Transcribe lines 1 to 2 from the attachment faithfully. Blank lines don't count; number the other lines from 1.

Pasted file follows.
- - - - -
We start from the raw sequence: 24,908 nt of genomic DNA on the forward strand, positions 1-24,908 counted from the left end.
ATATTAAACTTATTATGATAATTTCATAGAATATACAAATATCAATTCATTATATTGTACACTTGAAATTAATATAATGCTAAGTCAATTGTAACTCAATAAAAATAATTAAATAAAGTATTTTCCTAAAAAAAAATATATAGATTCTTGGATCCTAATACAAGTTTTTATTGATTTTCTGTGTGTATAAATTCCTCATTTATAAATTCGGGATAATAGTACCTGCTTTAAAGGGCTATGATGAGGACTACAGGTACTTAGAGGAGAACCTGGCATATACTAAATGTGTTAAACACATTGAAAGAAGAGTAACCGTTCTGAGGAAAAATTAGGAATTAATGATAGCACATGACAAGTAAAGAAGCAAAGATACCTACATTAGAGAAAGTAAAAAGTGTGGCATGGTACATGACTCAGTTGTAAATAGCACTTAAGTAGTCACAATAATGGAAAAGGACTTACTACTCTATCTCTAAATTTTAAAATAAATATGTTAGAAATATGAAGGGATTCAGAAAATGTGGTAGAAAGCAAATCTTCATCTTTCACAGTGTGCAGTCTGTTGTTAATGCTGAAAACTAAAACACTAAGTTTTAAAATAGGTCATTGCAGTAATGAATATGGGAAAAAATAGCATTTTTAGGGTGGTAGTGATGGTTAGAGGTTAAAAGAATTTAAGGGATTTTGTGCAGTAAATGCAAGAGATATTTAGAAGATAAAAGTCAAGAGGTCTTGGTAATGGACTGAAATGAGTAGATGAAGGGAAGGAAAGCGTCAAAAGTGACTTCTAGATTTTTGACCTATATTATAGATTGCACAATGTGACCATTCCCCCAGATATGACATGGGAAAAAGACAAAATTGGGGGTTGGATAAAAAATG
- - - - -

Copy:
We start from the raw sequence: 24,908 nt of genomic DNA on the forward strand, positions 1-24,908 counted from the left end.
ATATTAAACTTATTATGATAATTTCATAGAATATACAAATATCAATTCATTATATTGTACACTTGAAATTAATATAATGCTAAGTCAATTGTAACTCAATAAAAATAATTAAATAAAGTATTTTCCTAAAAAAAAATATATAGATTCTTGGATCCTAATACAAGTTTTTATTGATTTTCTGTGTGTATAAATTCCTCATTTATAAATTCGGGATAATAGTACCTGCTTTAAAGGGCTATGATGAGGACTACAGGTACTTAGAGGAGAACCTGGCATATACTAAATGTGTTAAACACATTGAAAGAAGAGTAACCGTTCTGAGGAAAAATTAGGAATTAATGATAGCACATGACAAGTAAAGAAGCAAAGATACCTACATTAGAGAAAGTAAAAAGTGTGGCATGGTACATGACTCAGTTGTAAATAGCACTTAAGTAGTCACAATAATGGAAAAGGACTTACTACTCTATCTCTAAATTTTAAAATAAATATGTTAGAAATATGAAGGGATTCAGAAAATGTGGTAGAAAGCAAATCTTCATCTTTCACAGTGTGCAGTCTGTTGTTAATGCTGAAAACTAAAACACTAAGTTTTAAAATAGGTCATTGCAGTAATGAATATGGGAAAAAATAGCATTTTTAGGGTGGTAGTGATGGTTAGAGGTTAAAAGAATTTAAGGGATTTTGTGCAGTAAATGCAAGAGATATTTAGAAGATAAAAGTCAAGAGGTCTTGGTAATGGACTGAAATGAGTAGATGAAGGGAAGGAAAGCGTCAAAAGTGACTTCTAGATTTTTGACCTATATTATAGATTGCACAATGTGACCATTCCCCCAGATATGACATGGGAAAAAGACAAAATTGGGGGTTGGATAAAAAATG